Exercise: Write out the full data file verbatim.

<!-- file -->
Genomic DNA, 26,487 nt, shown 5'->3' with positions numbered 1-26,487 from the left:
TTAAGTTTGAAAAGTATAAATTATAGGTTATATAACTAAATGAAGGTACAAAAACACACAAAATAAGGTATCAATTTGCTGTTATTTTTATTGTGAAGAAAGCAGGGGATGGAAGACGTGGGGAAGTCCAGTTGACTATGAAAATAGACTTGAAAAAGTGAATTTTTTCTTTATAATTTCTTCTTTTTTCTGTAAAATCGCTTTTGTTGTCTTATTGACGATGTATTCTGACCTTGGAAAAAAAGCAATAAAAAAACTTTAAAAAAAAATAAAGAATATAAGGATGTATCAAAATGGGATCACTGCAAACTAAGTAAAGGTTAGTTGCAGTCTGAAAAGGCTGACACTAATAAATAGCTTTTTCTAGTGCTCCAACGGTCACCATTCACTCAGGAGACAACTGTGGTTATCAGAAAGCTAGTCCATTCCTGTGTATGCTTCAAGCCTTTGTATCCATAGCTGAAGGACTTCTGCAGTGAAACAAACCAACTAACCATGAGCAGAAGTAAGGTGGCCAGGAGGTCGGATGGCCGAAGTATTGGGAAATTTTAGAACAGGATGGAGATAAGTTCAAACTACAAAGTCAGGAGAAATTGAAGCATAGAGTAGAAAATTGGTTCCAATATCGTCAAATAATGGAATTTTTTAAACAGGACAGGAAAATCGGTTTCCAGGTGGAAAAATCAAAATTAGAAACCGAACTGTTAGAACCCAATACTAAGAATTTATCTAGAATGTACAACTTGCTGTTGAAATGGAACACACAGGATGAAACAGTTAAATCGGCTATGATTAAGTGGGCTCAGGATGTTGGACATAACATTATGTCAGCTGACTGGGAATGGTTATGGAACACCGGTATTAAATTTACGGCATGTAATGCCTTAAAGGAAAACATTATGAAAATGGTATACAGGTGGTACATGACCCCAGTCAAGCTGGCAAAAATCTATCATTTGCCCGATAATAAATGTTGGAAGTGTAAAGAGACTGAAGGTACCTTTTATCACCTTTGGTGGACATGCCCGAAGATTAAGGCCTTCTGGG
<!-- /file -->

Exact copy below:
Genomic DNA, 26,487 nt, shown 5'->3' with positions numbered 1-26,487 from the left:
TTAAGTTTGAAAAGTATAAATTATAGGTTATATAACTAAATGAAGGTACAAAAACACACAAAATAAGGTATCAATTTGCTGTTATTTTTATTGTGAAGAAAGCAGGGGATGGAAGACGTGGGGAAGTCCAGTTGACTATGAAAATAGACTTGAAAAAGTGAATTTTTTCTTTATAATTTCTTCTTTTTTCTGTAAAATCGCTTTTGTTGTCTTATTGACGATGTATTCTGACCTTGGAAAAAAAGCAATAAAAAAACTTTAAAAAAAAATAAAGAATATAAGGATGTATCAAAATGGGATCACTGCAAACTAAGTAAAGGTTAGTTGCAGTCTGAAAAGGCTGACACTAATAAATAGCTTTTTCTAGTGCTCCAACGGTCACCATTCACTCAGGAGACAACTGTGGTTATCAGAAAGCTAGTCCATTCCTGTGTATGCTTCAAGCCTTTGTATCCATAGCTGAAGGACTTCTGCAGTGAAACAAACCAACTAACCATGAGCAGAAGTAAGGTGGCCAGGAGGTCGGATGGCCGAAGTATTGGGAAATTTTAGAACAGGATGGAGATAAGTTCAAACTACAAAGTCAGGAGAAATTGAAGCATAGAGTAGAAAATTGGTTCCAATATCGTCAAATAATGGAATTTTTTAAACAGGACAGGAAAATCGGTTTCCAGGTGGAAAAATCAAAATTAGAAACCGAACTGTTAGAACCCAATACTAAGAATTTATCTAGAATGTACAACTTGCTGTTGAAATGGAACACACAGGATGAAACAGTTAAATCGGCTATGATTAAGTGGGCTCAGGATGTTGGACATAACATTATGTCAGCTGACTGGGAATGGTTATGGAACACCGGTATTAAATTTACGGCATGTAATGCCTTAAAGGAAAACATTATGAAAATGGTATACAGGTGGTACATGACCCCAGTCAAGCTGGCAAAAATCTATCATTTGCCCGATAATAAATGTTGGAAGTGTAAAGAGACTGAAGGTACCTTTTATCACCTTTGGTGGACATGCCCGAAGATTAAGGCCTTCTGGG